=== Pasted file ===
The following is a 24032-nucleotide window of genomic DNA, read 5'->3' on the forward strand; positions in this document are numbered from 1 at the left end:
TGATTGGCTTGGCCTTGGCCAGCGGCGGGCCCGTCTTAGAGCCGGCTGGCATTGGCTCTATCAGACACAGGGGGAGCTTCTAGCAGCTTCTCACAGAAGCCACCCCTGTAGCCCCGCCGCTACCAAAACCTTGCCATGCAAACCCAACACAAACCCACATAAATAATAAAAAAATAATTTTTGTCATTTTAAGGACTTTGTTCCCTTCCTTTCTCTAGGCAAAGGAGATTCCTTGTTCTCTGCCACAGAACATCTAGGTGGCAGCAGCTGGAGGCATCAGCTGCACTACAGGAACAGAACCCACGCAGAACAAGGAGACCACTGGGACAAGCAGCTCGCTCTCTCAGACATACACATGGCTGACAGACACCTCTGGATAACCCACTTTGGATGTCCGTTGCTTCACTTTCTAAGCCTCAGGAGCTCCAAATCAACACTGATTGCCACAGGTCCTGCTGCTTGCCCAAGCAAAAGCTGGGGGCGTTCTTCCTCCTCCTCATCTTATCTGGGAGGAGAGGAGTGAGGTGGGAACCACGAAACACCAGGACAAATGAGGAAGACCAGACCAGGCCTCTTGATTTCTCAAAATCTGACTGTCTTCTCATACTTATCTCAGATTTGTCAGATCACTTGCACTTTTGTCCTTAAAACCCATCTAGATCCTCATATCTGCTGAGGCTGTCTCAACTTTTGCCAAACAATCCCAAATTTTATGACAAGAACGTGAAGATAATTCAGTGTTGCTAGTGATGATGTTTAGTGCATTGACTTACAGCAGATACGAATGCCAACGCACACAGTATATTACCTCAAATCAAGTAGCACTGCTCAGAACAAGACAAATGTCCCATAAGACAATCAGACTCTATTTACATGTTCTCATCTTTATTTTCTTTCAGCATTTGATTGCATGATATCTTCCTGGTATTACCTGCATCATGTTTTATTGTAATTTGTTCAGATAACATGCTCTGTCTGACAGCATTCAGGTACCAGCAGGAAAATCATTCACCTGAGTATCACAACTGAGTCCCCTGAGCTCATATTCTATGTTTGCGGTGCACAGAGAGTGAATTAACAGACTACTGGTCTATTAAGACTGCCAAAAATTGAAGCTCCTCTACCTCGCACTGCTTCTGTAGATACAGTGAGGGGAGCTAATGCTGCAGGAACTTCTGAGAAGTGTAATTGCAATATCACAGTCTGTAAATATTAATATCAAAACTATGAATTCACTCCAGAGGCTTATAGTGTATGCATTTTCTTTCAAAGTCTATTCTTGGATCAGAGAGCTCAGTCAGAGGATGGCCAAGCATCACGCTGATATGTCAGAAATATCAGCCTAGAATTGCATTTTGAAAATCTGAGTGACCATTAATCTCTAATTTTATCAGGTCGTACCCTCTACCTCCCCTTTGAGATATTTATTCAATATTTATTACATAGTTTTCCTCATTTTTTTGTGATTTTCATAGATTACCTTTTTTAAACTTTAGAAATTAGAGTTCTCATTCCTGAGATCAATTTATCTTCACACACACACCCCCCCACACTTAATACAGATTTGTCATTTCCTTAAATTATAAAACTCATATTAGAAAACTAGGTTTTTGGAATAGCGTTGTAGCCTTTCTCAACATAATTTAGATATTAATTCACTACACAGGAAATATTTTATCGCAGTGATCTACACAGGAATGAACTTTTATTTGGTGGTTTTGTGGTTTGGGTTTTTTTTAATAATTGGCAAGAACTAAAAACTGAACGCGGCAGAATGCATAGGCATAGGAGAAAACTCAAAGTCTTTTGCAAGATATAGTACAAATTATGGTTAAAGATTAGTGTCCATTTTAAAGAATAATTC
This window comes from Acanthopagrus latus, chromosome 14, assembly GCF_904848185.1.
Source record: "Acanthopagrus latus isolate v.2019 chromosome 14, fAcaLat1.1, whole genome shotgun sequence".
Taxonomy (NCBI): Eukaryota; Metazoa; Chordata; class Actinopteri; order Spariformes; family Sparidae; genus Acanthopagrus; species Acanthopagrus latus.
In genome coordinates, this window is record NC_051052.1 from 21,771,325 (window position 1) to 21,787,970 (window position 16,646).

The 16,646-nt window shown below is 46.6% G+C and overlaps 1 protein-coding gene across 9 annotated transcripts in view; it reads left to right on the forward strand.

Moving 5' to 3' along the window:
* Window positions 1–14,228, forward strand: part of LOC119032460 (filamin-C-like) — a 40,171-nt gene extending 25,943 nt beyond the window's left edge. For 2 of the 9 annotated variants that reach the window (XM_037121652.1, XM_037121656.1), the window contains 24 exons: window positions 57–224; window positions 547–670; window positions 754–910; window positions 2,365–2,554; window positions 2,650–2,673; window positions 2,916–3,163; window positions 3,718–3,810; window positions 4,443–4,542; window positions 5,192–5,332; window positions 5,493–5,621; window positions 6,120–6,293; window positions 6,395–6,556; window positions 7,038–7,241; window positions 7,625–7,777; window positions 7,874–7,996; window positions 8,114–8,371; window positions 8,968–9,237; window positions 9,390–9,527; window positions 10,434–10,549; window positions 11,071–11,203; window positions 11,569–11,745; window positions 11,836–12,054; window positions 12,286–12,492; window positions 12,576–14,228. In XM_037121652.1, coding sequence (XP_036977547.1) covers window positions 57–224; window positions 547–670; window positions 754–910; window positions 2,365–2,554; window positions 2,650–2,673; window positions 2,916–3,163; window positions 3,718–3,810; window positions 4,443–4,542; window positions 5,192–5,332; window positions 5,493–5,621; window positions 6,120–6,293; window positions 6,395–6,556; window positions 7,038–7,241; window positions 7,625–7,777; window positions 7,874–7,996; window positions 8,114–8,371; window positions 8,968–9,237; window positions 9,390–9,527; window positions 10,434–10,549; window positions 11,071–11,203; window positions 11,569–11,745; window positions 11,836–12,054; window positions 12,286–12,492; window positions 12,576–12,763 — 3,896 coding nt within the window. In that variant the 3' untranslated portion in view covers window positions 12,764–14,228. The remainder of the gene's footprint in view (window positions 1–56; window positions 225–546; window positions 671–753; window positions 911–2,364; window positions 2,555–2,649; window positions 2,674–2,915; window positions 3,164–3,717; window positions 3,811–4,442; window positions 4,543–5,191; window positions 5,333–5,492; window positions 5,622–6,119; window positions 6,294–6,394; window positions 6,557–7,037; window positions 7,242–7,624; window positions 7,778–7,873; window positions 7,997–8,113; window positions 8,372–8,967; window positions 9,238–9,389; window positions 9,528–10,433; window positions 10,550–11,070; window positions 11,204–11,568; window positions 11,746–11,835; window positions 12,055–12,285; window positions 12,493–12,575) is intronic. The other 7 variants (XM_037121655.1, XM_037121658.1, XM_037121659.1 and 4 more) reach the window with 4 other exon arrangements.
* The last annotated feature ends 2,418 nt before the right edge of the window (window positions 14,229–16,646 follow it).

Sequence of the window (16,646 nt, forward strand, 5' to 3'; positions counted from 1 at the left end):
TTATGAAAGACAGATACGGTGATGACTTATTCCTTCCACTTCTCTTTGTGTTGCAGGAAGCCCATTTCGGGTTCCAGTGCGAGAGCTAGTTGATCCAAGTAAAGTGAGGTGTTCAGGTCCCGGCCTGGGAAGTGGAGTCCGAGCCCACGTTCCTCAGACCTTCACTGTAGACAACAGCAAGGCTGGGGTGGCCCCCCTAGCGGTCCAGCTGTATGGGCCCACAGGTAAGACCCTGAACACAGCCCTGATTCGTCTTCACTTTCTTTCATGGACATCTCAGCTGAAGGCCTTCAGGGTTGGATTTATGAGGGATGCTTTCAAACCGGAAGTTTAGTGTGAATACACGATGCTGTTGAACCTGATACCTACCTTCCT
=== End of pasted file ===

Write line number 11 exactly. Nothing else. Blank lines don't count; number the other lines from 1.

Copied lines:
Sequence of the window (16,646 nt, forward strand, 5' to 3'; positions counted from 1 at the left end):